Tragedy of Macbeth finds home in KathmanduOne World Theatre’s rendition of ‘Macbeth’ fuses Shakespearean dialogues with Giuseppe Verdi’s opera, with dramatic results.
Nepal is no stranger to tragedies. But for some reason, out of all the Shakespearean creations, Macbeth feels the most apt for our climate. Perhaps it’s the fact that the royal family was wiped out in a single night (mirroring King Duncan) or that confused, chaotic leaders keep taking over the political helm, Nepal’s political history is just as if not more absurd—and macabre—than the three witches’ prophecies.
And that is one of the reasons why Deborah Merola, the artistic director of One World Theatre (OWT), chose Macbeth as the theatre’s newest production. OWT is a theatre company based in Kathmandu that produces intercultural, socially aware productions, mainly from South Asia. This iteration, titled ‘Macbeth Massacre’, moves beyond a simple adaption, mixing in Italian composer Giuseppe Verdi’s opera on Macbeth, leaving for an evening of the musical feast.
As one enters Mandala Theatre, one is greeted with a grand and dramatic setting. There’s a sort of bleakness on stage—off-white, torn fabrics dominate the area. A tall and naked pillar made of intertwined steel rods stands on the side. We are then introduced to the wayward sisters (played perfectly weirdly by Pashupathi Rai, Saroj Aryal and JL Son Adhikari)—dressed in eccentric clothes—their uncanny crawls foreshadowing the doom that is about to ensue.
From the first scene itself, ‘Macbeth Massacre’ abandons the classic tropes of a Shakespearean play, and this is for the better. A very honest adaptation—with the gaudy Elizabethian dresses—accompanied by heavy dialogues would’ve gotten lost in translation, especially for the Nepali audience. We’re notorious creatures of habit and familiarity. The costumes that the characters wear are modern, hip and some even absurd, and it’s fascinating to see what the characters will don next.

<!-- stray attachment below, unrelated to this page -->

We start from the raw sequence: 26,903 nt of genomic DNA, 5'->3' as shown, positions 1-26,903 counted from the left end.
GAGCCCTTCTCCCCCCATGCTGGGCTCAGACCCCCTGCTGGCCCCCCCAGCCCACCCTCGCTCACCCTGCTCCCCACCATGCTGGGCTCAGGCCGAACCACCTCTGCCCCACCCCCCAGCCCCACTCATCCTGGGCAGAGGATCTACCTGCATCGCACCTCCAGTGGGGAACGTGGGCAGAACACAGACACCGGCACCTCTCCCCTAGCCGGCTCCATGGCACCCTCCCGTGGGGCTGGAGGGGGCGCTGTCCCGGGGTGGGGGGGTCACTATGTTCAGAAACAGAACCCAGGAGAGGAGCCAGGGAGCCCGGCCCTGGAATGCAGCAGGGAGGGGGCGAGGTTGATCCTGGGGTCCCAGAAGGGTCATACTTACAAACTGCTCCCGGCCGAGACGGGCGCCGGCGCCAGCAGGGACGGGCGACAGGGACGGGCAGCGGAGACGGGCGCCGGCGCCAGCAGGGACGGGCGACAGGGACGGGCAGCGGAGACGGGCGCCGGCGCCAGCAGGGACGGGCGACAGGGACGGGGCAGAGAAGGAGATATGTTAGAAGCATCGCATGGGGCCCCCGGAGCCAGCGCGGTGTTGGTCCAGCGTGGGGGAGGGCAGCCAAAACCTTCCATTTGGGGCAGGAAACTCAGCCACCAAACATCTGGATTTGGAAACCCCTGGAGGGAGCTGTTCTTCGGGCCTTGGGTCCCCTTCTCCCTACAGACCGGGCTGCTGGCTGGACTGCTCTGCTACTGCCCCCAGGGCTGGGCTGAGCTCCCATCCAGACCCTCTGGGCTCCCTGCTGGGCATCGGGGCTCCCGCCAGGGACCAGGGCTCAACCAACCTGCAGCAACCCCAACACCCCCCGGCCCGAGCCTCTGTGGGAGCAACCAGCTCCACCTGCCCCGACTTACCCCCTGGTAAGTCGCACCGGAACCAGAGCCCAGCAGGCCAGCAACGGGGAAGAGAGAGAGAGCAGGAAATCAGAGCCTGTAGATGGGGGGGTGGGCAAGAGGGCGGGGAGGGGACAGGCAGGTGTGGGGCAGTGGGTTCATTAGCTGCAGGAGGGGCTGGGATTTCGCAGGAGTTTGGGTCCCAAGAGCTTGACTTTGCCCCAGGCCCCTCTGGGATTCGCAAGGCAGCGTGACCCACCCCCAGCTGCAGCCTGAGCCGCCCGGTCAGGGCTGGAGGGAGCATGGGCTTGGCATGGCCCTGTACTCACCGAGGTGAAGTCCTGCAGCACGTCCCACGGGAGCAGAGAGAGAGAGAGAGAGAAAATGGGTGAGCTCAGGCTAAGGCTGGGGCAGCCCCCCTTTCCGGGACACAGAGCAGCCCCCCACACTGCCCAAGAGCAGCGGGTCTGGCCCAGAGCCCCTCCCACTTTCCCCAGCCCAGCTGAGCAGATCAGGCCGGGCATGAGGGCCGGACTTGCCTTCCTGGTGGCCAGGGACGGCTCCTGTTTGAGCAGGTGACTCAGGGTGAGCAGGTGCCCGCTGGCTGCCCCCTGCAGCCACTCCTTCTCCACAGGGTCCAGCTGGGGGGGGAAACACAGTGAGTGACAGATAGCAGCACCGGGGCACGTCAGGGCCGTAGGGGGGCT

Another beauty of the play is the fusion of two languages—Nepali and English—to create an ambience that’s new and yet comforting at the same time. Lord Macbeth, played by Rajkumar Pudasaini, shifts to Nepali monologues to build courage for the murder. His wife, played beautifully by Andi Davis, nonetheless understands. There’s harmony as the two languages merge. Nepali also acts as a bridge to the audience, allowing modern contexts to seep in—a jab or two about our politicians—which grounds the play.
Macbeth’s tragedy is nothing new. But what’s new, at least here, is that we get to see and hear Verdi’s opera and witness how (and why) this iconic story has become a staple of the operatic repertoire across the globe. Roy Stevens performs as the operatic version of Macbeth, followed by Annalisa Winberg as Lady Macbeth and Jillian Khuner as Lady Macduff. As performers with decades of experience, their singing is emotive and cathartic.
Jonathan Khuner, the music director and conductor, accompanied by artists from Kathmandu Jazz Conservatory, weaves in the musical ripples—some soft and slow, others grand. It’s very beautiful to listen to.
For a lot of the urban populace—it was for me—this might be our first time listening to an opera. And it’s a great place to start because the artists are not only great at what they do, there’s also a zeal in their sopranos and baritones. Anyone with a penchant for Western classical music will enjoy the play.
The sizable cast of over 30 individuals—which also involves a youth ensemble from The British School—come together to re-create the bloody, vengeful journey of Macbeth and Lady Macbeth as their momentary spiral causes doom to an entire state.
It is important to note that Pudasaini was accused of sexual misconduct by his theatre peers in 2019. After the revelation, OWT disbarred him for a year.
Though there were Nepali dialogues and contexts, there could’ve been more of that local touch. The long and complex Shakespearean lingo is a rather tiresome one for Nepali tongues, more dialogues in Nepali would’ve put the actors at ease—especially in the case of Lord Macbeth. But with such a large cast and restrictions in time, Director Merola revealed that it was difficult to find good translators. Nonetheless, Macbeth Massacre offers a refreshing take on the age-old tragedy.
The play will continue till May 28 at Mandala Theatre, Thapagaun, Kathmandu.